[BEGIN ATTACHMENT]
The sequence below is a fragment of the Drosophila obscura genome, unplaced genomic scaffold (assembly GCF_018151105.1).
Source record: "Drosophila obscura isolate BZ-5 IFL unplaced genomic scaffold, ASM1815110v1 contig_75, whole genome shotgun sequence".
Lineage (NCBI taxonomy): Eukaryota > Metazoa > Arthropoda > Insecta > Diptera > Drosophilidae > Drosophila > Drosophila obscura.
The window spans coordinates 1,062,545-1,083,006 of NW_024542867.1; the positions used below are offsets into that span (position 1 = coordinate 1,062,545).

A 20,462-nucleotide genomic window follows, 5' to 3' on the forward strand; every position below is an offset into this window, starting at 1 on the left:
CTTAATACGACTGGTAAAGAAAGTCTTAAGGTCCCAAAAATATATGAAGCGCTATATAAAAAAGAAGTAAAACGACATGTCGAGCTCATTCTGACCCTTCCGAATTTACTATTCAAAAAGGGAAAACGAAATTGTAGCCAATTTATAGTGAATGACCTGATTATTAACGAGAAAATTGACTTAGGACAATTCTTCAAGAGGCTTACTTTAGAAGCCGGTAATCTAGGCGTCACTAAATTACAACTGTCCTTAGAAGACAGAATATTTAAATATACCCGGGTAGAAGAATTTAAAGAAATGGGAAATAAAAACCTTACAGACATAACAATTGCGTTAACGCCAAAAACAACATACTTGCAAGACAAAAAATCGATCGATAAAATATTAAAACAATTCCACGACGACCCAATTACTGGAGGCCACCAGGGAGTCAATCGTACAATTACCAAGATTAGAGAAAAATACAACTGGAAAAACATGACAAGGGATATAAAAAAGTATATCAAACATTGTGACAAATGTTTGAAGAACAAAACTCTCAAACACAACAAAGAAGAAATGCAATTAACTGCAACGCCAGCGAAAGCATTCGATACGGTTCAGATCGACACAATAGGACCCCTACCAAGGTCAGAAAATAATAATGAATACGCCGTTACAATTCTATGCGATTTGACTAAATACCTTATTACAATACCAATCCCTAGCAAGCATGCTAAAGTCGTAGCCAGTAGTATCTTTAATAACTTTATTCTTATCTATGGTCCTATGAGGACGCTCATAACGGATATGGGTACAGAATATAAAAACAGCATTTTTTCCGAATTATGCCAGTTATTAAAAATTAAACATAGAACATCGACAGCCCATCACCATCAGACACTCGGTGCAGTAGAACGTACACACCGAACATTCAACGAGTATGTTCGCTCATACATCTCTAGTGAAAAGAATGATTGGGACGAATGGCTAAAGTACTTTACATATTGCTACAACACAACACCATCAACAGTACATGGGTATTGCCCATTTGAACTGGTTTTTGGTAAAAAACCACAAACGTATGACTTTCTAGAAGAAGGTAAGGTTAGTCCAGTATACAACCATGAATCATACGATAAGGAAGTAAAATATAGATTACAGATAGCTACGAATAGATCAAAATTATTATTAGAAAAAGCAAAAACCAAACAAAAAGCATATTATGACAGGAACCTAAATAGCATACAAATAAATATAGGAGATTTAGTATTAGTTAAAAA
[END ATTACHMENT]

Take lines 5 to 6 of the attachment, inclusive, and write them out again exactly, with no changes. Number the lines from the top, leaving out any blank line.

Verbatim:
A 20,462-nucleotide genomic window follows, 5' to 3' on the forward strand; every position below is an offset into this window, starting at 1 on the left:
CTTAATACGACTGGTAAAGAAAGTCTTAAGGTCCCAAAAATATATGAAGCGCTATATAAAAAAGAAGTAAAACGACATGTCGAGCTCATTCTGACCCTTCCGAATTTACTATTCAAAAAGGGAAAACGAAATTGTAGCCAATTTATAGTGAATGACCTGATTATTAACGAGAAAATTGACTTAGGACAATTCTTCAAGAGGCTTACTTTAGAAGCCGGTAATCTAGGCGTCACTAAATTACAACTGTCCTTAGAAGACAGAATATTTAAATATACCCGGGTAGAAGAATTTAAAGAAATGGGAAATAAAAACCTTACAGACATAACAATTGCGTTAACGCCAAAAACAACATACTTGCAAGACAAAAAATCGATCGATAAAATATTAAAACAATTCCACGACGACCCAATTACTGGAGGCCACCAGGGAGTCAATCGTACAATTACCAAGATTAGAGAAAAATACAACTGGAAAAACATGACAAGGGATATAAAAAAGTATATCAAACATTGTGACAAATGTTTGAAGAACAAAACTCTCAAACACAACAAAGAAGAAATGCAATTAACTGCAACGCCAGCGAAAGCATTCGATACGGTTCAGATCGACACAATAGGACCCCTACCAAGGTCAGAAAATAATAATGAATACGCCGTTACAATTCTATGCGATTTGACTAAATACCTTATTACAATACCAATCCCTAGCAAGCATGCTAAAGTCGTAGCCAGTAGTATCTTTAATAACTTTATTCTTATCTATGGTCCTATGAGGACGCTCATAACGGATATGGGTACAGAATATAAAAACAGCATTTTTTCCGAATTATGCCAGTTATTAAAAATTAAACATAGAACATCGACAGCCCATCACCATCAGACACTCGGTGCAGTAGAACGTACACACCGAACATTCAACGAGTATGTTCGCTCATACATCTCTAGTGAAAAGAATGATTGGGACGAATGGCTAAAGTACTTTACATATTGCTACAACACAACACCATCAACAGTACATGGGTATTGCCCATTTGAACTGGTTTTTGGTAAAAAACCACAAACGTATGACTTTCTAGAAGAAGGTAAGGTTAGTCCAGTATACAACCATGAATCATACGATAAGGAAGTAAAATATAGATTACAGATAGCTACGAATAGATCAAAATTATTATTAGAAAAAGCAAAAACCAAACAAAAAGCATATTATGACAGGAACCTAAATAGCATACAAATAAATATAGGAGATTTAGTATTAGTTAAAAA